Sarnia is a community of hardworking people who know the value of a good day’s work and some well-earned R&R. With that in mind, we wanted to take a few moments for a word of caution: our minds and muscles are not the only parts of us that need a break now and then. Your ears get stressed out too, and just like the rest of you, they need a chance to rest and recover.
Noise induced hearing loss is the only truly preventable form. Especially in our area of heavy industry, we might be tempted to think that noise induced hearing loss is strictly a workplace problem, and of course, we should all be concerned with safety on the job. Following safety guidelines and always wearing our PPE will mitigate much of the potential for traumatic hearing loss.
However, the workplace is not the only area where potentially damaging noise levels exist. Any noises above 85 decibels will cause damage if the exposure is long enough. Some examples of common noises that exceed 85 decibels are heavy traffic, loud music (either with headphones or in the confined space of a car), movies, passing motorcycles, and power tools. Since many of our hobbies may include some of these sources of noise, we need to be careful about our ears during leisure time as well.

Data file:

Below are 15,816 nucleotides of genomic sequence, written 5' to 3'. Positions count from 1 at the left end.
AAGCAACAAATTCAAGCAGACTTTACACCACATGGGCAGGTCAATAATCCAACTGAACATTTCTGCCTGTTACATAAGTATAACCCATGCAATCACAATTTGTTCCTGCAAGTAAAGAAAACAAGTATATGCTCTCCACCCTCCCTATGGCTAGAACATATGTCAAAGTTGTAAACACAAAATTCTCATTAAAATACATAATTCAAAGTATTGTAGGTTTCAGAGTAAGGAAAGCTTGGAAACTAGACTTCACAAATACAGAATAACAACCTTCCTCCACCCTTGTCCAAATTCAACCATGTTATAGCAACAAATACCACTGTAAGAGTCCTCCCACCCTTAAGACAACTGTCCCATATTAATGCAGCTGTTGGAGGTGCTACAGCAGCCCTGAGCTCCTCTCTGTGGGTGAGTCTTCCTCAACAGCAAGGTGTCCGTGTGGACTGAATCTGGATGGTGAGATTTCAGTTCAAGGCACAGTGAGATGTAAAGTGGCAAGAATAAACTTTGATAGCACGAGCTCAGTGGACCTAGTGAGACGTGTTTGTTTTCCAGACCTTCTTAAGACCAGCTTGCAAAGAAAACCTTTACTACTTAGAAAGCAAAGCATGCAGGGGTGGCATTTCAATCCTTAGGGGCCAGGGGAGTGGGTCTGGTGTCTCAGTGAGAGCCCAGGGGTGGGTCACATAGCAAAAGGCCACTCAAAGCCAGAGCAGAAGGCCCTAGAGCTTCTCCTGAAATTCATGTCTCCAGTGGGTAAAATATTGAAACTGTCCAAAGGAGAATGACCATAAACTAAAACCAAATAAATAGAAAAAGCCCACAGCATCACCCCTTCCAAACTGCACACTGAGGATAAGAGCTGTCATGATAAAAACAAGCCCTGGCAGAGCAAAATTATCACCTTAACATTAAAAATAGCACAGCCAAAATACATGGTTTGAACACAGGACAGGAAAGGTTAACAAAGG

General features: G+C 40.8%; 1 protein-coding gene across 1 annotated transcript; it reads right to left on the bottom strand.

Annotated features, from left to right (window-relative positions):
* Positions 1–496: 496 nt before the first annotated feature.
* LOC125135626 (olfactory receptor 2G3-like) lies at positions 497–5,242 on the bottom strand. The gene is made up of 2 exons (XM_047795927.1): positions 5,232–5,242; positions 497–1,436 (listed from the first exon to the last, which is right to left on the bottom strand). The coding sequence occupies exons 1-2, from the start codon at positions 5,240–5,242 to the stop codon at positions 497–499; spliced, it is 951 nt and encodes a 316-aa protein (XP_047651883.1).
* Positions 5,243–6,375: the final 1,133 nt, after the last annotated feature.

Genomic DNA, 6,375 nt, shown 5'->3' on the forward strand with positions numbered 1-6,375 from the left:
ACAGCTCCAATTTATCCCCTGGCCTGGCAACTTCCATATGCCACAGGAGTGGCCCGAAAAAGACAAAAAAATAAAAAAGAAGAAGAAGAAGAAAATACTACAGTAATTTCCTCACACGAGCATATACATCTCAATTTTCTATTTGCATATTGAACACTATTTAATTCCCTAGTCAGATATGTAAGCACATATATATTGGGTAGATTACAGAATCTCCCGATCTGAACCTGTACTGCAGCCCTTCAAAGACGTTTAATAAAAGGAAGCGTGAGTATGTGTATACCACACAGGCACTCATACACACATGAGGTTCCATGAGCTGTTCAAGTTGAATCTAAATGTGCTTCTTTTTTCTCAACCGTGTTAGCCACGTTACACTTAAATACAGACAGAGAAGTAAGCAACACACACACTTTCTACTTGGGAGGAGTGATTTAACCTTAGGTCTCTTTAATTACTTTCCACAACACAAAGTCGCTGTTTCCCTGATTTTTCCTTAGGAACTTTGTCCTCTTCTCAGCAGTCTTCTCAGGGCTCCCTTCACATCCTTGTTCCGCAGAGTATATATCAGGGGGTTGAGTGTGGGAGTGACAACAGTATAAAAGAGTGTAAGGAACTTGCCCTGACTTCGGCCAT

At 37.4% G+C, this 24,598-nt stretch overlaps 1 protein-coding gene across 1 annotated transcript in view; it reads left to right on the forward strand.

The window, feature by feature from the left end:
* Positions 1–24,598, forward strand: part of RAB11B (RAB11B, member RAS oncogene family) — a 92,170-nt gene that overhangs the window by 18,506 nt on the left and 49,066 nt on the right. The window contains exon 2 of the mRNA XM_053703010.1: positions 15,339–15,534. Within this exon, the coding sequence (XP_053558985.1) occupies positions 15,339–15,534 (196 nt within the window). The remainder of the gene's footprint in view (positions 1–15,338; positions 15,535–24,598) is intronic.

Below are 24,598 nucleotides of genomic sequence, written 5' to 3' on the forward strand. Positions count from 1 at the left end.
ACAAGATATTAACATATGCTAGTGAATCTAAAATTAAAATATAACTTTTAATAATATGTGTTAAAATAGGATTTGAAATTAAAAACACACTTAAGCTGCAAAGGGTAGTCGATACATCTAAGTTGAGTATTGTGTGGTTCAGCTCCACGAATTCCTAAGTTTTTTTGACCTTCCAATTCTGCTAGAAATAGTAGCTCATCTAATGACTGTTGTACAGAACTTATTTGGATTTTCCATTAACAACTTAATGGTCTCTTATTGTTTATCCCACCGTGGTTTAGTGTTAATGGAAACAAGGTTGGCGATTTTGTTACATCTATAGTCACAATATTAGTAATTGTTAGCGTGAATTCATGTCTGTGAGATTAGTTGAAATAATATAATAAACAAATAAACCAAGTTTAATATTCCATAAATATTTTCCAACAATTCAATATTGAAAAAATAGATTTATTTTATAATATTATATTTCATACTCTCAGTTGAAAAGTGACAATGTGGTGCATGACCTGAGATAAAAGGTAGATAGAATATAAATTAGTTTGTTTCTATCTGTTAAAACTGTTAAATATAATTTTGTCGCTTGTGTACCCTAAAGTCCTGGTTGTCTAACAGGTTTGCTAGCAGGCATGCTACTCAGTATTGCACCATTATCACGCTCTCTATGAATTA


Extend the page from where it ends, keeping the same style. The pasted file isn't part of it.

The key here is remembering that it is not simply the volume of the noise that counts, but also the frequency and duration of the noise. For example, let’s say you come home from an eight hour work day in which proper care limited your noise exposure to the legal limit of 8 hours at 85 decibels. Then, you turn up some music or blow off steam in the workshop. It’s a great way to relax, but adding extra time to your noise exposure can start damaging your hearing. What’s the takeaway? Give your ears a rest.
We all need to take breaks from the busy, often chaotic, lives we lead. Your ears are no different. So even in your personal activities, pay attention to the noise you are exposing yourself to and consider giving your ears the break they need.